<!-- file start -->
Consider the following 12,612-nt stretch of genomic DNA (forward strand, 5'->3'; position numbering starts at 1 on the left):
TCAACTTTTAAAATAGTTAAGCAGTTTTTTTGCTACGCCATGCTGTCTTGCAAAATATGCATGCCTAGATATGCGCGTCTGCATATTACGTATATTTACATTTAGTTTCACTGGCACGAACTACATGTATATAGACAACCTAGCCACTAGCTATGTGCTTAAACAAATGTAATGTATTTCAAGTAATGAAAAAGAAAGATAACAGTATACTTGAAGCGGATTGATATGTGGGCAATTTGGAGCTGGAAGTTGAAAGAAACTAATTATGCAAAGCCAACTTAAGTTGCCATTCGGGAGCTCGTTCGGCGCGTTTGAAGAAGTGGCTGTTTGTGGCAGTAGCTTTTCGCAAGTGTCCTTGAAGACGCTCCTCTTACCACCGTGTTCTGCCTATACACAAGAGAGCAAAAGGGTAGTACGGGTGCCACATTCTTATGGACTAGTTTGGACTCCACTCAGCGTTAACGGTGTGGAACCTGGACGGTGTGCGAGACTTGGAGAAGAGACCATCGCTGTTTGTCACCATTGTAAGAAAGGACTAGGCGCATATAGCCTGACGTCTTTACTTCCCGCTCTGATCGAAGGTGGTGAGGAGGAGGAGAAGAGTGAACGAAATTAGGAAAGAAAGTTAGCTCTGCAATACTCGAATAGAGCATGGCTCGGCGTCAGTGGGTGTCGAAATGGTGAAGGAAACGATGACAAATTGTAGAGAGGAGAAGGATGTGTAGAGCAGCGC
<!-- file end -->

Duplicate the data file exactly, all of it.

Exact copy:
Consider the following 12,612-nt stretch of genomic DNA (forward strand, 5'->3'; position numbering starts at 1 on the left):
TCAACTTTTAAAATAGTTAAGCAGTTTTTTTGCTACGCCATGCTGTCTTGCAAAATATGCATGCCTAGATATGCGCGTCTGCATATTACGTATATTTACATTTAGTTTCACTGGCACGAACTACATGTATATAGACAACCTAGCCACTAGCTATGTGCTTAAACAAATGTAATGTATTTCAAGTAATGAAAAAGAAAGATAACAGTATACTTGAAGCGGATTGATATGTGGGCAATTTGGAGCTGGAAGTTGAAAGAAACTAATTATGCAAAGCCAACTTAAGTTGCCATTCGGGAGCTCGTTCGGCGCGTTTGAAGAAGTGGCTGTTTGTGGCAGTAGCTTTTCGCAAGTGTCCTTGAAGACGCTCCTCTTACCACCGTGTTCTGCCTATACACAAGAGAGCAAAAGGGTAGTACGGGTGCCACATTCTTATGGACTAGTTTGGACTCCACTCAGCGTTAACGGTGTGGAACCTGGACGGTGTGCGAGACTTGGAGAAGAGACCATCGCTGTTTGTCACCATTGTAAGAAAGGACTAGGCGCATATAGCCTGACGTCTTTACTTCCCGCTCTGATCGAAGGTGGTGAGGAGGAGGAGAAGAGTGAACGAAATTAGGAAAGAAAGTTAGCTCTGCAATACTCGAATAGAGCATGGCTCGGCGTCAGTGGGTGTCGAAATGGTGAAGGAAACGATGACAAATTGTAGAGAGGAGAAGGATGTGTAGAGCAGCGC